The documentaries were screened in a primetime slot, achieving viewing figures per episode of 1.95 million, 1.62 million and 1.56 million. They have since been posted on YouTube, attracting audiences from the UK, the USA, Canada, Russia, Ukraine, Kazakhstan, Singapore and the Solomon Islands, with the most popular extracts achieving over 488,000 views and 3,800 comments (5.4). The programmes have also been franchised to BBC Worldwide, and broadcast in countries including Sweden and Australia.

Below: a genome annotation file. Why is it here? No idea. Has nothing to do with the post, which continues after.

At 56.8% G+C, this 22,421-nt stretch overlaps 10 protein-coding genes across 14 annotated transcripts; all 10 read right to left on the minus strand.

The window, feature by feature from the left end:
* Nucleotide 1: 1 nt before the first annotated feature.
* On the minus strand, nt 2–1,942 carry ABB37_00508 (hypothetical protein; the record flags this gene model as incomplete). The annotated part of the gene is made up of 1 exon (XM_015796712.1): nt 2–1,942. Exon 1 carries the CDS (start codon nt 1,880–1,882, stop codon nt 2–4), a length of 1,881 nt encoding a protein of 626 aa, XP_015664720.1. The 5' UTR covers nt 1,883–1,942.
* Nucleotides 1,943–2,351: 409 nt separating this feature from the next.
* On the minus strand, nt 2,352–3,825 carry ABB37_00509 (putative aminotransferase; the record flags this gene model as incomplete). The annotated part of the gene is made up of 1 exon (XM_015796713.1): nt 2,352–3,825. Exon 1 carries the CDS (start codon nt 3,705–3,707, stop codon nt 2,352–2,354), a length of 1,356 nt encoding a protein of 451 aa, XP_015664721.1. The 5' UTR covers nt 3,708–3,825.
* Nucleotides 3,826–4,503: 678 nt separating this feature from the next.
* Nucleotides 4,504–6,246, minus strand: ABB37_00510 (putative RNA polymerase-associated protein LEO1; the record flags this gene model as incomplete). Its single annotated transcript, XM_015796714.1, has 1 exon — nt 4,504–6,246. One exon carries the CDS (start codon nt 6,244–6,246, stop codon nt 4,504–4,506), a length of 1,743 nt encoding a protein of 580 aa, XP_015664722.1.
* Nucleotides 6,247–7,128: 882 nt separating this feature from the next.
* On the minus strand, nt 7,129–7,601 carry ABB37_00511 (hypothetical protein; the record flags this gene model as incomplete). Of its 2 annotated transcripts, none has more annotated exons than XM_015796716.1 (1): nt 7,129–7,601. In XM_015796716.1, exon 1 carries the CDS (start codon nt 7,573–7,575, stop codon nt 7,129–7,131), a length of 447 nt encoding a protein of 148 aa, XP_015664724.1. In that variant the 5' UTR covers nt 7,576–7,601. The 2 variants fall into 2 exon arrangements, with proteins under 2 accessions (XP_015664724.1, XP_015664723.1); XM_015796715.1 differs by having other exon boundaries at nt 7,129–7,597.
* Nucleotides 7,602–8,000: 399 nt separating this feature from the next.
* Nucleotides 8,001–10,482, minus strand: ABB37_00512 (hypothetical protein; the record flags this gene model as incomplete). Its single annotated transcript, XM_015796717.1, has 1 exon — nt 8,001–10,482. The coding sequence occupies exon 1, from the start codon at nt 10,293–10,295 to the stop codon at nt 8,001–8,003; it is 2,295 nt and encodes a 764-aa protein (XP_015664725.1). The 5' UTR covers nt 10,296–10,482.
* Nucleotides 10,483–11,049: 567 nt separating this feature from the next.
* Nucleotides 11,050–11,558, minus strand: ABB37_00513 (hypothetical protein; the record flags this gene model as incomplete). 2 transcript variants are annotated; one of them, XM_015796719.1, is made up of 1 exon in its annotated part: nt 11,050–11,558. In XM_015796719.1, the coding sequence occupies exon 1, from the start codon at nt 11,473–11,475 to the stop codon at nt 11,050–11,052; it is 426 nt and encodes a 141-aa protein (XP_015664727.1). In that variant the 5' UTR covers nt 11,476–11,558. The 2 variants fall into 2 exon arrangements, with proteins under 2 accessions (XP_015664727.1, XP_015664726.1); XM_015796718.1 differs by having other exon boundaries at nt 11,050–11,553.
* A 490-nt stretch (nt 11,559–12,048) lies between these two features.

The programmes were widely previewed in the national press, with the idea, presented in episode two, that the God of the ancient Israelites might have had a wife (3.3 above, chapter 4) attracting particularly widespread coverage. Reviews of the series appeared in the Telegraph, the Independent, the Daily Mail and the Times HE Supplement as well as on Time website (5.5). A number of religious publications have commented on the controversial content of the programmes, with the Catholic Herald featuring an article (5.6) discussing Stavrakopoulou's research findings, shown in episode three, about the Garden of Eden (3.2 and 3.6 above), and the Catholic website Protect the Pope responding to episode one, which called into question the existence of King David (3.4 above). The Mormon Dialogue discussion forum demonstrates the further impact of the third episode on religious communities (5.7), while the Guardian has included comment on the implications of Stavrakopoulou's research for the future of the Mormon Church (5.8). The Guardian has also produced an edition of their `Passnotes' series featuring Asherah (5.9) in response to episode two of the documentaries. The Spring 2011 broadcast of the BBC TV's viewer reply programme Points of View (Spring 2011) carried a main feature on the series, and BBC Radio 3's Night Waves (14th March 2011) has included a discussion of it, while Stavrakopoulou's BBC TV blog post about the programmes attracted 322 comments during the short period in which readers were able to post responses to the blog.